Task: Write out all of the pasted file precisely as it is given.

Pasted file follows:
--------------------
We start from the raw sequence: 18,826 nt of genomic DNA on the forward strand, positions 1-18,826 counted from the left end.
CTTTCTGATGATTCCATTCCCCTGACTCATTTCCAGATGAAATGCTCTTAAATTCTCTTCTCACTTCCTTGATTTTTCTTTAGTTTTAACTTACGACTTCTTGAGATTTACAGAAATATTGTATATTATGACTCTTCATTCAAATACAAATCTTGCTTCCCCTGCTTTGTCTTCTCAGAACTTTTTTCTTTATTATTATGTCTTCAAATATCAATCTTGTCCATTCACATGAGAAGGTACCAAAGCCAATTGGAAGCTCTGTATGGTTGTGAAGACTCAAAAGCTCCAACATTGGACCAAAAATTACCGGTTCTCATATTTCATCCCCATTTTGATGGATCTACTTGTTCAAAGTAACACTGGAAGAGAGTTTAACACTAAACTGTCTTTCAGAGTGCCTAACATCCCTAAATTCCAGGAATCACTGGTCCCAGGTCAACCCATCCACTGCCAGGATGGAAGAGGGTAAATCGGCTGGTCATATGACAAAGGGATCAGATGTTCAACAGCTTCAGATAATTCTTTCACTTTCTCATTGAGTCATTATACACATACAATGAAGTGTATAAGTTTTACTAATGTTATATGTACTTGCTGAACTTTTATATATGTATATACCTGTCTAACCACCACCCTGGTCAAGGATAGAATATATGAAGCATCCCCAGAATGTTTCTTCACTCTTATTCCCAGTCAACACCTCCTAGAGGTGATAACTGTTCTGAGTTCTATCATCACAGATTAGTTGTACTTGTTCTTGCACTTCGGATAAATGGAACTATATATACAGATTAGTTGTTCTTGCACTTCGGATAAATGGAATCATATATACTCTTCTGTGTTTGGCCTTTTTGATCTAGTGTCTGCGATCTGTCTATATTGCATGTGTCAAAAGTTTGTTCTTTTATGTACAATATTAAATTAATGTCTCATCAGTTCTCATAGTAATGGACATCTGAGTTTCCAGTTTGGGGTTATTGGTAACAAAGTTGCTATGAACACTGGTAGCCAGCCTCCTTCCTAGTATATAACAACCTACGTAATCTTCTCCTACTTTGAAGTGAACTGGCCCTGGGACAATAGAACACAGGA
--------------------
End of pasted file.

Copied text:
We start from the raw sequence: 18,826 nt of genomic DNA on the forward strand, positions 1-18,826 counted from the left end.
CTTTCTGATGATTCCATTCCCCTGACTCATTTCCAGATGAAATGCTCTTAAATTCTCTTCTCACTTCCTTGATTTTTCTTTAGTTTTAACTTACGACTTCTTGAGATTTACAGAAATATTGTATATTATGACTCTTCATTCAAATACAAATCTTGCTTCCCCTGCTTTGTCTTCTCAGAACTTTTTTCTTTATTATTATGTCTTCAAATATCAATCTTGTCCATTCACATGAGAAGGTACCAAAGCCAATTGGAAGCTCTGTATGGTTGTGAAGACTCAAAAGCTCCAACATTGGACCAAAAATTACCGGTTCTCATATTTCATCCCCATTTTGATGGATCTACTTGTTCAAAGTAACACTGGAAGAGAGTTTAACACTAAACTGTCTTTCAGAGTGCCTAACATCCCTAAATTCCAGGAATCACTGGTCCCAGGTCAACCCATCCACTGCCAGGATGGAAGAGGGTAAATCGGCTGGTCATATGACAAAGGGATCAGATGTTCAACAGCTTCAGATAATTCTTTCACTTTCTCATTGAGTCATTATACACATACAATGAAGTGTATAAGTTTTACTAATGTTATATGTACTTGCTGAACTTTTATATATGTATATACCTGTCTAACCACCACCCTGGTCAAGGATAGAATATATGAAGCATCCCCAGAATGTTTCTTCACTCTTATTCCCAGTCAACACCTCCTAGAGGTGATAACTGTTCTGAGTTCTATCATCACAGATTAGTTGTACTTGTTCTTGCACTTCGGATAAATGGAACTATATATACAGATTAGTTGTTCTTGCACTTCGGATAAATGGAATCATATATACTCTTCTGTGTTTGGCCTTTTTGATCTAGTGTCTGCGATCTGTCTATATTGCATGTGTCAAAAGTTTGTTCTTTTATGTACAATATTAAATTAATGTCTCATCAGTTCTCATAGTAATGGACATCTGAGTTTCCAGTTTGGGGTTATTGGTAACAAAGTTGCTATGAACACTGGTAGCCAGCCTCCTTCCTAGTATATAACAACCTACGTAATCTTCTCCTACTTTGAAGTGAACTGGCCCTGGGACAATAGAACACAGGA